Good morning! I’ve missed you guys. I’ve missed writing lately! I’ve been crafting and creating, I’m just not getting much computer time to be able to share. I had a LOT of fun with today’s project, though I’m going to warn you it’s heavy on the specialty tools. I’ve been branching out and trying some new things – which I always enjoy! Today I’m punching holes, dapping, using hammers and rivets to make a springy floral right-hand ring.
Some of these things are optional, if you’re still investing in supplies, and I got mine from all over the place a little at a time. If I have a link to the product, I’ll link to it below in the supply list to help you, though I don’t make any sort of commission if you make a purchase, it’s just for your convenience to find these supplies (because I always get emails asking!!)
What you will need for riveting and ring-making:
- Ring Blanks – mine are aluminum, and I found them at Michaels.
- A 14mm (1/2 inch) circle or flower blank – mine came from Beaduaction
- ImpressArt Crystal Rivets, a large Screw-down Metal Hole Punch, Rubber Rivet Setting Block (so that your crystals don’t crack) and Rivet Setting Punch
- Chasing Hammer, Nylon or Rubber Hammer, and Anvil – I also used my Steel Bench Block to give myself lots of room to work, but it’s not necessary for this project
- Doming Block (also called a dapping block) and punches (or daps)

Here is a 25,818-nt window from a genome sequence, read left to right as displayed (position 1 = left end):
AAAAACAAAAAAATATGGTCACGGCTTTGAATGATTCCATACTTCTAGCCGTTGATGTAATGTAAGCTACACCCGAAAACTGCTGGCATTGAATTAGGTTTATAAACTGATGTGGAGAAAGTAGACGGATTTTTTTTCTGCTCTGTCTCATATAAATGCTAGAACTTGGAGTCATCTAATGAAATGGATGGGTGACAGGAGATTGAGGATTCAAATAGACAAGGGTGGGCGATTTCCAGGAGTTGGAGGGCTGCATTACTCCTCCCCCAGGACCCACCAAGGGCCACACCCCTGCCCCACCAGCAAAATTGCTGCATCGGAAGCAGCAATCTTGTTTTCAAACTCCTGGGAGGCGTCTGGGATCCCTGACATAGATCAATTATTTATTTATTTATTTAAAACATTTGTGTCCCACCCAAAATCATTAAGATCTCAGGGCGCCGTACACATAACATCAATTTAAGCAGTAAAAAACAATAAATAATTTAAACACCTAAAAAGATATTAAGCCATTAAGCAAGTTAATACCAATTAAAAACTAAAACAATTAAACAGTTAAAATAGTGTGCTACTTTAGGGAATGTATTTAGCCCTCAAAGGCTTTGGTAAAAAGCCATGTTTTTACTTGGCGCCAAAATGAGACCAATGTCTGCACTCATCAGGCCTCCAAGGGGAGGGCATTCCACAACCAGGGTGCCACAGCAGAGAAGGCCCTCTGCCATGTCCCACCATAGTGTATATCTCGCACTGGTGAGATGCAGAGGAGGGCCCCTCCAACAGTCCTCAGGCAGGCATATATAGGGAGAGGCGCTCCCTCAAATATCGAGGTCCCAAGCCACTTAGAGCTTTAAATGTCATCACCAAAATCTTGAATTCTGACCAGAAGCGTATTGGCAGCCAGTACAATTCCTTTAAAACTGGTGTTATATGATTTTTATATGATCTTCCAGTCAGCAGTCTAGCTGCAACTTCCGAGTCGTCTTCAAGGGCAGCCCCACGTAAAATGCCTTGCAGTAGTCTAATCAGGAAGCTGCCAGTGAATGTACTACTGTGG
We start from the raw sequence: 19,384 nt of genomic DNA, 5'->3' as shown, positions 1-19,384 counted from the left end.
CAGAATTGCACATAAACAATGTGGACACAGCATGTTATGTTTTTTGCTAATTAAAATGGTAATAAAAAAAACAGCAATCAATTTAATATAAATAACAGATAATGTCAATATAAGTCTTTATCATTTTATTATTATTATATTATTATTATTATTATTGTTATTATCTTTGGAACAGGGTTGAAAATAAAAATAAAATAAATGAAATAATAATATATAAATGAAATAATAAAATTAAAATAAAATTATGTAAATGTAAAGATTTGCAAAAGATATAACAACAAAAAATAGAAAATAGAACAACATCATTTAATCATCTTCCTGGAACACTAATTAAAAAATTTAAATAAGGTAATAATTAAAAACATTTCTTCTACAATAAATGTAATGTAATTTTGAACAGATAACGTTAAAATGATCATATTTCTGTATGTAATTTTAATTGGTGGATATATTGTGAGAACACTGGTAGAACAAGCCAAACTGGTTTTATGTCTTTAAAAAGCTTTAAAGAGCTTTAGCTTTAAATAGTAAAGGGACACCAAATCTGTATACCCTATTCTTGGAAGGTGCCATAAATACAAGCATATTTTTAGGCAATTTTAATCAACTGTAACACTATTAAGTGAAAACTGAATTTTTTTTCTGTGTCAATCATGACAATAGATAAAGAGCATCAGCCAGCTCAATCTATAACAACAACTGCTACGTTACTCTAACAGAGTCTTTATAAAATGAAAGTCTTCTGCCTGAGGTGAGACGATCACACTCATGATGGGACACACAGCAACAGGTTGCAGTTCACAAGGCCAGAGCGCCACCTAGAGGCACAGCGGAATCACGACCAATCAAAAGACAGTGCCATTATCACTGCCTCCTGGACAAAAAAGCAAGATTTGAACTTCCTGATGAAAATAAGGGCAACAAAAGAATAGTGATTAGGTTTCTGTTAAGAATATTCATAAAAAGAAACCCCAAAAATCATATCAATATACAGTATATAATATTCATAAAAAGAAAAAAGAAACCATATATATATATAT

- Masking Tape
- Ring Sizer (this is optional but I found it helpful)
Now, that all seems like a lot, but if you work in metal stamping or hammered wire jewelry, chances are, you already have a lot of these items in your tool bin. If not – they are the basics. So if you’re interested, these are all items you will use often if you’re working in wire and metal.
First, I using my chasing hammer, and hammered the edges of my ring blank. It just gives it a more finished look. You can hammer the whole thing, if you prefer – you can do all-over texturing with your chasing hammer or with any specialty texturing hammer. Play with it and see what you like!
Next, I popped a hole in both my ring blank, and my flower. I cover it with masking tape and mark off exactly where I want to punch with my screw-down punch. The masking tape helps protect it from scratches – which is easy to do on aluminum.
Next, I domed my flower blank to help it to stand out from the rest of the ring. This is an optional step but dapping will give it a much more finished look.
Then, I used my anvil and nylon hammer to shape my ring. Just hold it over the rounded end, and tap it until you get the round shape you want. Check it periodically against your ring sizer.
When you have the shape and size you like, it’s time to set your rivet and attach the flower to the ring blank. Just put the crystal part of the rivet through the front of the ring, and then snap the back on. This will hold it together loosely so that you can work. You will need to use the domed end of the rivet setting tool and position it over the rivet cap, with the crystal rivet facing down on your rubber bench block. One firm tap with your hammer to the end of the rivet setter will snap your rivet together permanently.
And that’s it – you’ve got your ring!
I really enjoyed shaping and hammering metal on this project (and you know what that means – yes, you’re likely to see more from me in the future, haha). There is just something about using tools to change pieces and turn flat metal into something like a ring!